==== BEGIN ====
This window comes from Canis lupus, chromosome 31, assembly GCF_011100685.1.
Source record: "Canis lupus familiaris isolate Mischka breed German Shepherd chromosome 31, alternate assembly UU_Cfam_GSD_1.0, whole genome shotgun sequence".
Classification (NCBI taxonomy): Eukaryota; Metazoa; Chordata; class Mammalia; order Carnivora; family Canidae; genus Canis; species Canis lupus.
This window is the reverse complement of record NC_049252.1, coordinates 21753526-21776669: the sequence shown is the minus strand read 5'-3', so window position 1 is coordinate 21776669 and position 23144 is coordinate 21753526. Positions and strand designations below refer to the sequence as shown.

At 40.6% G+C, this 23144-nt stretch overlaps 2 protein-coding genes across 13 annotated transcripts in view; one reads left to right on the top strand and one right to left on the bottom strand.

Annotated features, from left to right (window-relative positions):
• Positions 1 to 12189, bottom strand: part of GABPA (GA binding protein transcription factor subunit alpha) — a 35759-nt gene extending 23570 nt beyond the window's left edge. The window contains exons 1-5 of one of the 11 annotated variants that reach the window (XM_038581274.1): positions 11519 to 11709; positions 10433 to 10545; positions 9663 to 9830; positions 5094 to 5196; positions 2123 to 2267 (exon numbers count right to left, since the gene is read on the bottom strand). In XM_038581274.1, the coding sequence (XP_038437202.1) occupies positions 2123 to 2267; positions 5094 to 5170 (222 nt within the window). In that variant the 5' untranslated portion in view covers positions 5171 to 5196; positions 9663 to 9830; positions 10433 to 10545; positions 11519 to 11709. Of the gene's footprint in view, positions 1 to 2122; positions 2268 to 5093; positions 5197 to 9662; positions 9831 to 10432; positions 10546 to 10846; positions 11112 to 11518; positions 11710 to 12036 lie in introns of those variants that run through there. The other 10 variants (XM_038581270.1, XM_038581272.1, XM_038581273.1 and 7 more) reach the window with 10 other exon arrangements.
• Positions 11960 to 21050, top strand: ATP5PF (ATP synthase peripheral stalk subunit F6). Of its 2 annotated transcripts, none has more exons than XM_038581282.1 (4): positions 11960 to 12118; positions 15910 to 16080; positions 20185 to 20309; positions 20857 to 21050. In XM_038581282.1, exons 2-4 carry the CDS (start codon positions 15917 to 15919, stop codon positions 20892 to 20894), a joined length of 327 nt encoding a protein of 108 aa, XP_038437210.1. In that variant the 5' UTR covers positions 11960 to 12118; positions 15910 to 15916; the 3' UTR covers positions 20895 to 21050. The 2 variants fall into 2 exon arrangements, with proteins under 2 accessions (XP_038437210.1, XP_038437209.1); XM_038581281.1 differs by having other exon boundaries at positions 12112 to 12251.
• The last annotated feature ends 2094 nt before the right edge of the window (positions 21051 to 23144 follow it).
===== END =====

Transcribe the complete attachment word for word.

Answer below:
This window comes from Canis lupus, chromosome 31, assembly GCF_011100685.1.
Source record: "Canis lupus familiaris isolate Mischka breed German Shepherd chromosome 31, alternate assembly UU_Cfam_GSD_1.0, whole genome shotgun sequence".
Classification (NCBI taxonomy): Eukaryota; Metazoa; Chordata; class Mammalia; order Carnivora; family Canidae; genus Canis; species Canis lupus.
This window is the reverse complement of record NC_049252.1, coordinates 21753526-21776669: the sequence shown is the minus strand read 5'-3', so window position 1 is coordinate 21776669 and position 23144 is coordinate 21753526. Positions and strand designations below refer to the sequence as shown.

At 40.6% G+C, this 23144-nt stretch overlaps 2 protein-coding genes across 13 annotated transcripts in view; one reads left to right on the top strand and one right to left on the bottom strand.

Annotated features, from left to right (window-relative positions):
• Positions 1 to 12189, bottom strand: part of GABPA (GA binding protein transcription factor subunit alpha) — a 35759-nt gene extending 23570 nt beyond the window's left edge. The window contains exons 1-5 of one of the 11 annotated variants that reach the window (XM_038581274.1): positions 11519 to 11709; positions 10433 to 10545; positions 9663 to 9830; positions 5094 to 5196; positions 2123 to 2267 (exon numbers count right to left, since the gene is read on the bottom strand). In XM_038581274.1, the coding sequence (XP_038437202.1) occupies positions 2123 to 2267; positions 5094 to 5170 (222 nt within the window). In that variant the 5' untranslated portion in view covers positions 5171 to 5196; positions 9663 to 9830; positions 10433 to 10545; positions 11519 to 11709. Of the gene's footprint in view, positions 1 to 2122; positions 2268 to 5093; positions 5197 to 9662; positions 9831 to 10432; positions 10546 to 10846; positions 11112 to 11518; positions 11710 to 12036 lie in introns of those variants that run through there. The other 10 variants (XM_038581270.1, XM_038581272.1, XM_038581273.1 and 7 more) reach the window with 10 other exon arrangements.
• Positions 11960 to 21050, top strand: ATP5PF (ATP synthase peripheral stalk subunit F6). Of its 2 annotated transcripts, none has more exons than XM_038581282.1 (4): positions 11960 to 12118; positions 15910 to 16080; positions 20185 to 20309; positions 20857 to 21050. In XM_038581282.1, exons 2-4 carry the CDS (start codon positions 15917 to 15919, stop codon positions 20892 to 20894), a joined length of 327 nt encoding a protein of 108 aa, XP_038437210.1. In that variant the 5' UTR covers positions 11960 to 12118; positions 15910 to 15916; the 3' UTR covers positions 20895 to 21050. The 2 variants fall into 2 exon arrangements, with proteins under 2 accessions (XP_038437210.1, XP_038437209.1); XM_038581281.1 differs by having other exon boundaries at positions 12112 to 12251.
• The last annotated feature ends 2094 nt before the right edge of the window (positions 21051 to 23144 follow it).